About Cheryl (C.E.) Abbate
My life’s work, both “personal” and academic, is dedicated to other animals. As a child, I grew up with animals, and I always felt deep affection for them. But I was never interested in science or medicine, so I didn’t want to pursue a career as a veterinarian, ecologist, or zoolologist. Like many other undergraduate students, when I began college, I didn’t really know what I wanted to do with my life, so I decided to major in business management. But I always loved writing and thinking deeply about philosophical questions, so, as a junior, I added philosophy as a second major, never expecting I would make anything out of this second degree. But, given where I am today, clearly, that wasn’t the case.
So what changed?
During one philosophy seminar I took as an undergraduate student, we read Frontiers of Justice by Martha Nussbaum, a political philosopher who develops and defends a theory of justice that highlights our duties to humans with disabilities, non-citizens, and nonhuman animals. And, for the first time, I realized that animals are a very important part of contemporary philosophy. So, I wrote my senior seminar paper on the ethical treatment of other animals and decided to pursue a graduate degree in philosophy. And I never stopped writing about animals since.
I know that most people, like myself, have a natural affinity for animals, as evident by the ways in which we treat cats and dogs as members of our families. But when it comes to other animals, especially food animals and “pests,” the human-animal connection is severed. Through culture and social pressure, we are conditioned to treat most animals as mere resources. But philosophers like myself are initiating meaningful conversations about our dealings with other animals—conversations that are long overdue.
Dr. Abbate is Assistant Professor of Philosophy at the University of Nevada, Las Vegas. She is also the co-director of the Society for the study of Ethics and Animals, the founder of the SSEA’s Animal Ethics from the Margins Project, and an associate editor of Between the Species. She received her PhD in philosophy from the University of Colorado, Boulder in 2019. Dr. Abbate has been published in several peer-reviewed academic journals including Acta Analytica, Ethical Theory and Moral Practice, Journal of European Philosophy, Journal of Social Philosophy, Social Epistemology, Social Theory and Practice, and Utilitas.
Many people characterize animal protectionists (both activists and academics) as extreme and having confused priorities. This is a misconception. Animal ethicists like myself are motivated by a very simple moral principle we can all get behind:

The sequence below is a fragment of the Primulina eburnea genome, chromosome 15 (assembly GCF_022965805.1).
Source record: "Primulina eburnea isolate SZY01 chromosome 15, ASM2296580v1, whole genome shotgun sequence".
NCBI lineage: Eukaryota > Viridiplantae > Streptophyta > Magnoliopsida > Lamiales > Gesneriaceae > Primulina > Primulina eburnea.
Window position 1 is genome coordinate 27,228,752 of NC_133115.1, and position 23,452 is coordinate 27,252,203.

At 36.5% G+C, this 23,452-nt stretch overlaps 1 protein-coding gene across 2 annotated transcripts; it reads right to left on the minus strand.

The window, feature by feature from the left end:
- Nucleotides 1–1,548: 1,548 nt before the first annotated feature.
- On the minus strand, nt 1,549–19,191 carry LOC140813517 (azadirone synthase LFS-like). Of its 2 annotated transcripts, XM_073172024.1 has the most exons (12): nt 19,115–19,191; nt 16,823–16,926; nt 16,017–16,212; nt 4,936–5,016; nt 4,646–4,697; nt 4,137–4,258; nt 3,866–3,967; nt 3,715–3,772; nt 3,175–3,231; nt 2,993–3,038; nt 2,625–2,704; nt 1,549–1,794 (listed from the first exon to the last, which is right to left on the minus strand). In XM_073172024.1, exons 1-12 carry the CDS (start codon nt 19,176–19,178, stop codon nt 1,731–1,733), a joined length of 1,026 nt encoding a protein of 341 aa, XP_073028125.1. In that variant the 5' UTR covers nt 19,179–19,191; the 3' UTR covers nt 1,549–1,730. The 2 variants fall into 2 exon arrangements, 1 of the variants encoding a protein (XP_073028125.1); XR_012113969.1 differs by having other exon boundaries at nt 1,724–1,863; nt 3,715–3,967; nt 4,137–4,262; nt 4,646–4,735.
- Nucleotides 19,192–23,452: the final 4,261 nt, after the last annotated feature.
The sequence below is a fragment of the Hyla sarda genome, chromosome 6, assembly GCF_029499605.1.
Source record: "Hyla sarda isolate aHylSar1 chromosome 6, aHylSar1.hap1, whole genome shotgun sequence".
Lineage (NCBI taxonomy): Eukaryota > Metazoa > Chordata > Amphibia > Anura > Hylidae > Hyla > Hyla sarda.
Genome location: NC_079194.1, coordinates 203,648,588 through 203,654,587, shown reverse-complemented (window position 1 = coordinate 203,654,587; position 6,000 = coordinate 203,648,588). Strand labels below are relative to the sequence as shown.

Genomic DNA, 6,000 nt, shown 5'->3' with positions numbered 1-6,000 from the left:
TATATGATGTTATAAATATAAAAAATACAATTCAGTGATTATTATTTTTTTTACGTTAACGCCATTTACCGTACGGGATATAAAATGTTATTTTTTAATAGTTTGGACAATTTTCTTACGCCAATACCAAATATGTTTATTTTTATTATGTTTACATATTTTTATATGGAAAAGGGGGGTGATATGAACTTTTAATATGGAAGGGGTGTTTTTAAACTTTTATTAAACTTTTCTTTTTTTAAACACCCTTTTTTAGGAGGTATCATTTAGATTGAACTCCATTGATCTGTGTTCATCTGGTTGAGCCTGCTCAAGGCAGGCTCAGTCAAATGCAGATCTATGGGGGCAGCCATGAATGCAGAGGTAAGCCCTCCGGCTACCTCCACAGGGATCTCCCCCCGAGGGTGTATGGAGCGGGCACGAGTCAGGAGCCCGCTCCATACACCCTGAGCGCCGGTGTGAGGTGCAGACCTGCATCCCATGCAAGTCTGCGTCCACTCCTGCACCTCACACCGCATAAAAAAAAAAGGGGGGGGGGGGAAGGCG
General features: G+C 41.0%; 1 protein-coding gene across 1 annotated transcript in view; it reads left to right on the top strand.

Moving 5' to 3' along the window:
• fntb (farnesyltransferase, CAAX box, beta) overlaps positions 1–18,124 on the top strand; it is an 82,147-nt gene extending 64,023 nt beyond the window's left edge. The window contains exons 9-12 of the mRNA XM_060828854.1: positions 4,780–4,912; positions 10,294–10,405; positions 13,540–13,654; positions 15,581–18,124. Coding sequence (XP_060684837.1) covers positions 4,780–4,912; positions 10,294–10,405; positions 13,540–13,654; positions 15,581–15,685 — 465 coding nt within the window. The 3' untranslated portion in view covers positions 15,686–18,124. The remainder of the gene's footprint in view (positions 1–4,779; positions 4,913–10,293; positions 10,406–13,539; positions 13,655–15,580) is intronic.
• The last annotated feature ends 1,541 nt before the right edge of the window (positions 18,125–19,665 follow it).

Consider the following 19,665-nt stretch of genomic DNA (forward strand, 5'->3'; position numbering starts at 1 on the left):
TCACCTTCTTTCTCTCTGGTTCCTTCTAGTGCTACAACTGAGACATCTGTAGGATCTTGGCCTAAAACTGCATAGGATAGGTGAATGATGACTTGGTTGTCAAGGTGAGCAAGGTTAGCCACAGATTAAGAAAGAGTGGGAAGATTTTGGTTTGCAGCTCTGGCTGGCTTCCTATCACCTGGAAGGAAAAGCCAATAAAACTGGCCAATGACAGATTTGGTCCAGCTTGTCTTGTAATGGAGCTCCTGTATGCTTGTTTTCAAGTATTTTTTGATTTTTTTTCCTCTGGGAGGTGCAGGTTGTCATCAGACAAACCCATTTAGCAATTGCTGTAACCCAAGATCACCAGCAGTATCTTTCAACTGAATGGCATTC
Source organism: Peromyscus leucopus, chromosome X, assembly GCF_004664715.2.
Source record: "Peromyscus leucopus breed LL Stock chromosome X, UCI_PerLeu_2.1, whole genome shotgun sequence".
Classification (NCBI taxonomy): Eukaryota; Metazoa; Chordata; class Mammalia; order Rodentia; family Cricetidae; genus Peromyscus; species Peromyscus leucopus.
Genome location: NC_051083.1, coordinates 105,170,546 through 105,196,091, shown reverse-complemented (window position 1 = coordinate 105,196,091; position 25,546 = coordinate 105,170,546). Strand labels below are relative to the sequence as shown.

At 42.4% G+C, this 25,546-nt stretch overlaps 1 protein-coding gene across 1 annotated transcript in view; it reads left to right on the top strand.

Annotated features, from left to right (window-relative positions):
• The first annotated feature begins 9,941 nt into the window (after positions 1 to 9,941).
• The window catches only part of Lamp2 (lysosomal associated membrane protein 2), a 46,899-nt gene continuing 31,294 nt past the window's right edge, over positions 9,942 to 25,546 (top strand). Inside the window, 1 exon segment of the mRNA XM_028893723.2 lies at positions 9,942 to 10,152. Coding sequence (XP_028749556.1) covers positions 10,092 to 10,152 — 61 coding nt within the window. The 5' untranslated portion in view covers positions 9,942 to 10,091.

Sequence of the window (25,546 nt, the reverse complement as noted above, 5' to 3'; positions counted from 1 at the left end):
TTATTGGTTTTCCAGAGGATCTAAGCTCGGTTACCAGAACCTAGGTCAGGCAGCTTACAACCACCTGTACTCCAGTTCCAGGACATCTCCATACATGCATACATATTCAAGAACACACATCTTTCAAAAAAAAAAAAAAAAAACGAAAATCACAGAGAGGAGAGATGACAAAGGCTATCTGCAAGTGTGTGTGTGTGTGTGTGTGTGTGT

Don’t cause unnecessary harm to others.
I bet you endorse this principle. But there’s confusion about what kinds of activities cause unnecessary harm to animals, often because those who cause systemic harm to animals do a pretty good job at concealing it.
Because of misinformation, many people think that it’s necessary to hurt animals in order to feed ourselves. Others altogether deny that animals are hurt on farms. Many people think that the animals used in entertainment enjoy performing for us. Others just haven’t stopped to consider what animals must endure in order to serve as props in our shows. Many animal ethicists, like myself, draw attention to painful and uncomfortable empirical truths; the truths about what animals endure to end up on our plates, on our walls (think “trophies”), on circus stages, and so forth. So, animal ethicists don’t by any means defend unusual or “extreme” moral claims. We just follow very basic moral claims– claims that we all can get behind–to their logical conclusions: we shouldn’t use animals for food, entertainment, sport, and clothing, because doing so causes unnecessary harm to others.
So why animals? As animal advocate Erik Shein puts it:
The reason I dedicate myself to helping animals so much is because there are already so many people dedicated to hurting them.
The amount of suffering animals endure every year on this planet is overwhelming. 60 billion animals are hurt on factory farms every year. 60 billion. Yet, there are so few people speaking in their defense– and animals held captive on farms are utterly defenseless and powerless. If we don’t come to their rescue, who will?
Moreover, when we hurt animals, we almost always end up harming humans. Take, for instance, the use of animals for food. Animal farms are the leading cause of environmental degradation. The air and water pollution from animal farms is hurting the most vulnerable humans, from climate refugees to the low-income communities, often communities of color, that live near factory farms and inhale toxic fumes every single day. The use of animals for food has caused a number of pandemics that have caused widespread harm to humans, including the current pandemic. Moreover, the humans who work on animal farms and meatpacking plants suffer frequent physical injuries and psychological trauma from butchering thousands of animals per week. Currently, meatpacking employees are extremely vulnerable to the coronavirus, simply because meatpacking companies won’t provide line workers with minimal protection.
So, I hate suffering– especially when the suffering is undeserved and inflicted upon innocent and defenseless creatures– humans or animals. But there are many things in this world that I love. I love animals. Cats have a special place in my heart, especially my furbabies Arete, Sophie, and Mr. Bob. And I love hiking, skiing, ice skating, camping, travelling, yoga, and meditation. While there’s so much suffering in the world, there is also so much beauty. And I think a truly meaningful and fulfilling human life should be split between combating the ugliness and appreciating the beauty. In the photos below, you can see me do both!